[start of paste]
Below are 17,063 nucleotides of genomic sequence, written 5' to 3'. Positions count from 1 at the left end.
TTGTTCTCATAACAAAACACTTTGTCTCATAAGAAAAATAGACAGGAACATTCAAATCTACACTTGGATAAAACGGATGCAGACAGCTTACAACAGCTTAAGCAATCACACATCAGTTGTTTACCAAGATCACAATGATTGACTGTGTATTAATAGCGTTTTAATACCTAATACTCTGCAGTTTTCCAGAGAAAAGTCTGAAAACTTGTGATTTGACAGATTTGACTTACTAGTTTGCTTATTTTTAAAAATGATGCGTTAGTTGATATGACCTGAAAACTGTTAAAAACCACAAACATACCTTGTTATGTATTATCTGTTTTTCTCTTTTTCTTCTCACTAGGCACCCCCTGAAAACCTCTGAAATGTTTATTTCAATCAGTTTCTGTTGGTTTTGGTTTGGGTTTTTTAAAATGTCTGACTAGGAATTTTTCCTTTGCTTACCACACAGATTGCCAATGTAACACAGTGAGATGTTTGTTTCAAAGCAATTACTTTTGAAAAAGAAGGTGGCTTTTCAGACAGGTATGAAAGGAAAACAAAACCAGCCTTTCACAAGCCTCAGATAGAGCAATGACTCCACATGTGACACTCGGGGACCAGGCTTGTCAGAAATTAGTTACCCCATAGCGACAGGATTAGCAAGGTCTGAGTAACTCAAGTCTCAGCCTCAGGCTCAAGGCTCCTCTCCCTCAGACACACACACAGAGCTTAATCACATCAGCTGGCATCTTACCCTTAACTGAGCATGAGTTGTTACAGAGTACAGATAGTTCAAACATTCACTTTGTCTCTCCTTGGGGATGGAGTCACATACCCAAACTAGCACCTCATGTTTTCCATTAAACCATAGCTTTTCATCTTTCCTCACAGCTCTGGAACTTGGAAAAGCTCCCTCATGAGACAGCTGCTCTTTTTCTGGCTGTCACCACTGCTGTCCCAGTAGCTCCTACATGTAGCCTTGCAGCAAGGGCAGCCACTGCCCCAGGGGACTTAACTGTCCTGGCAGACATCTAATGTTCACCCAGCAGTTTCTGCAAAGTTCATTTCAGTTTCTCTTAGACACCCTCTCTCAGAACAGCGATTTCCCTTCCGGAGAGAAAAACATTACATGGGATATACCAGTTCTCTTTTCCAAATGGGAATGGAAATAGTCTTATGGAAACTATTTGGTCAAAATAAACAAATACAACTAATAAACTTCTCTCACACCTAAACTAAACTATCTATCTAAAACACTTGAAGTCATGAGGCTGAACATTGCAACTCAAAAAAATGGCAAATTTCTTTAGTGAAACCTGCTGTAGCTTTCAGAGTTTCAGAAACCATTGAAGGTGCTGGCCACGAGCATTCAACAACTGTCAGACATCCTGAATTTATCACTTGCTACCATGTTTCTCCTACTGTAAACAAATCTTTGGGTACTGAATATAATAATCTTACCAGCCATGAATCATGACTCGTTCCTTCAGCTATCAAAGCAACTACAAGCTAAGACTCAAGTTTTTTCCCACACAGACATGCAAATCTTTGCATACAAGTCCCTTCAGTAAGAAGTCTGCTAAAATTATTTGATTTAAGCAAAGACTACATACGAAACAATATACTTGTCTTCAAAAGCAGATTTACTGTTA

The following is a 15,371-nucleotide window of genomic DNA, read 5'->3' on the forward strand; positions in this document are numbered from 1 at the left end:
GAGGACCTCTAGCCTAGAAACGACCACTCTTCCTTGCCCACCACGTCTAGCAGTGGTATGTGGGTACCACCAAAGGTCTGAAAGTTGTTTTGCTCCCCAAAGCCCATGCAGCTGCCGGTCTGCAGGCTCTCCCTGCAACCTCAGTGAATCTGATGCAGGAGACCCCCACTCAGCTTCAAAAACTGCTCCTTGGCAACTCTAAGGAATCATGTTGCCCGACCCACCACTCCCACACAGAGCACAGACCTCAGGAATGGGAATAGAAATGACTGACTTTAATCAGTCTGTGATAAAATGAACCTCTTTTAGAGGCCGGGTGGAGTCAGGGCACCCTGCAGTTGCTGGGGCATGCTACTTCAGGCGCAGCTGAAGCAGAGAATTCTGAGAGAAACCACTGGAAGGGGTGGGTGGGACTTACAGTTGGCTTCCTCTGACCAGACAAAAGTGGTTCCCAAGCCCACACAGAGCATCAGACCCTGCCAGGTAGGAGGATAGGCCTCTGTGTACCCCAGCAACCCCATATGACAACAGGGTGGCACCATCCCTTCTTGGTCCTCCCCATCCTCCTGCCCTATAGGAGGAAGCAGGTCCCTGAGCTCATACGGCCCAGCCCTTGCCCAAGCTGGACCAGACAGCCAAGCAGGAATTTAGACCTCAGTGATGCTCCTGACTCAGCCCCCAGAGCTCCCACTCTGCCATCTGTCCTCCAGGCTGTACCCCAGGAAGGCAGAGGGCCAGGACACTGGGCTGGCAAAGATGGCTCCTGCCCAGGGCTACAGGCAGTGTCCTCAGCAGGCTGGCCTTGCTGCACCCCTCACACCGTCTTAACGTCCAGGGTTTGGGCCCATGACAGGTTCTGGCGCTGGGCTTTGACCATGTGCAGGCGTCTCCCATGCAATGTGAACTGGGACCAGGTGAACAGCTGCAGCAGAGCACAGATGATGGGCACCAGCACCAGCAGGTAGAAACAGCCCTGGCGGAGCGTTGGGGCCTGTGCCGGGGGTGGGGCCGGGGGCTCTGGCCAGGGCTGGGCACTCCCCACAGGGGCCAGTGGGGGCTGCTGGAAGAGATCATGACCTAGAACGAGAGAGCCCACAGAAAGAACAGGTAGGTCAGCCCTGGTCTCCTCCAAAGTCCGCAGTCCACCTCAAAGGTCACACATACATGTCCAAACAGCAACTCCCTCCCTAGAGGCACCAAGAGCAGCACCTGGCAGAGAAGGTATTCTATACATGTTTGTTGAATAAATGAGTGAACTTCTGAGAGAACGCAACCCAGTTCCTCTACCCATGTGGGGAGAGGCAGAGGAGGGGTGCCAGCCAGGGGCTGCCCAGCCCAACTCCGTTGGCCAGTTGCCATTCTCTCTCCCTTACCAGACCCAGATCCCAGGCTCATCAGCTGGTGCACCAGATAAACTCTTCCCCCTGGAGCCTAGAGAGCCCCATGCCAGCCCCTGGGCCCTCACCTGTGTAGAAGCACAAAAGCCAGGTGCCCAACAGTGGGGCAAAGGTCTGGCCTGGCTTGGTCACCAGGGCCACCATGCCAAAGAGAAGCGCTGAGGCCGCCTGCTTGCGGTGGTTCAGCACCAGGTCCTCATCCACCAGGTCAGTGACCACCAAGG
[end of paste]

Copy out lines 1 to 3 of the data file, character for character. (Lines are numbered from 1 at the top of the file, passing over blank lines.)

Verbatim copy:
Below are 17,063 nucleotides of genomic sequence, written 5' to 3'. Positions count from 1 at the left end.
TTGTTCTCATAACAAAACACTTTGTCTCATAAGAAAAATAGACAGGAACATTCAAATCTACACTTGGATAAAACGGATGCAGACAGCTTACAACAGCTTAAGCAATCACACATCAGTTGTTTACCAAGATCACAATGATTGACTGTGTATTAATAGCGTTTTAATACCTAATACTCTGCAGTTTTCCAGAGAAAAGTCTGAAAACTTGTGATTTGACAGATTTGACTTACTAGTTTGCTTATTTTTAAAAATGATGCGTTAGTTGATATGACCTGAAAACTGTTAAAAACCACAAACATACCTTGTTATGTATTATCTGTTTTTCTCTTTTTCTTCTCACTAGGCACCCCCTGAAAACCTCTGAAATGTTTATTTCAATCAGTTTCTGTTGGTTTTGGTTTGGGTTTTTTAAAATGTCTGACTAGGAATTTTTCCTTTGCTTACCACACAGATTGCCAATGTAACACAGTGAGATGTTTGTTTCAAAGCAATTACTTTTGAAAAAGAAGGTGGCTTTTCAGACAGGTATGAAAGGAAAACAAAACCAGCCTTTCACAAGCCTCAGATAGAGCAATGACTCCACATGTGACACTCGGGGACCAGGCTTGTCAGAAATTAGTTACCCCATAGCGACAGGATTAGCAAGGTCTGAGTAACTCAAGTCTCAGCCTCAGGCTCAAGGCTCCTCTCCCTCAGACACACACACAGAGCTTAATCACATCAGCTGGCATCTTACCCTTAACTGAGCATGAGTTGTTACAGAGTACAGATAGTTCAAACATTCACTTTGTCTCTCCTTGGGGATGGAGTCACATACCCAAACTAGCACCTCATGTTTTCCATTAAACCATAGCTTTTCATCTTTCCTCACAGCTCTGGAACTTGGAAAAGCTCCCTCATGAGACAGCTGCTCTTTTTCTGGCTGTCACCACTGCTGTCCCAGTAGCTCCTACATGTAGCCTTGCAGCAAGGGCAGCCACTGCCCCAGGGGACTTAACTGTCCTGGCAGACATCTAATGTTCACCCAGCAGTTTCTGCAAAGTTCATTTCAGTTTCTCTTAGACACCCTCTCTCAGAACAGCGATTTCCCTTCCGGAGAGAAAAACATTACATGGGATATACCAGTTCTCTTTTCCAAATGGGAATGGAAATAGTCTTATGGAAACTATTTGGTCAAAATAAACAAATACAACTAATAAACTTCTCTCACACCTAAACTAAACTATCTATCTAAAACACTTGAAGTCATGAGGCTGAACATTGCAACTCAAAAAAATGGCAAATTTCTTTAGTGAAACCTGCTGTAGCTTTCAGAGTTTCAGAAACCATTGAAGGTGCTGGCCACGAGCATTCAACAACTGTCAGACATCCTGAATTTATCACTTGCTACCATGTTTCTCCTACTGTAAACAAATCTTTGGGTACTGAATATAATAATCTTACCAGCCATGAATCATGACTCGTTCCTTCAGCTATCAAAGCAACTACAAGCTAAGACTCAAGTTTTTTCCCACACAGACATGCAAATCTTTGCATACAAGTCCCTTCAGTAAGAAGTCTGCTAAAATTATTTGATTTAAGCAAAGACTACATACGAAACAATATACTTGTCTTCAAAAGCAGATTTACTGTTA

The following is a 15,371-nucleotide window of genomic DNA, read 5'->3' on the forward strand; positions in this document are numbered from 1 at the left end: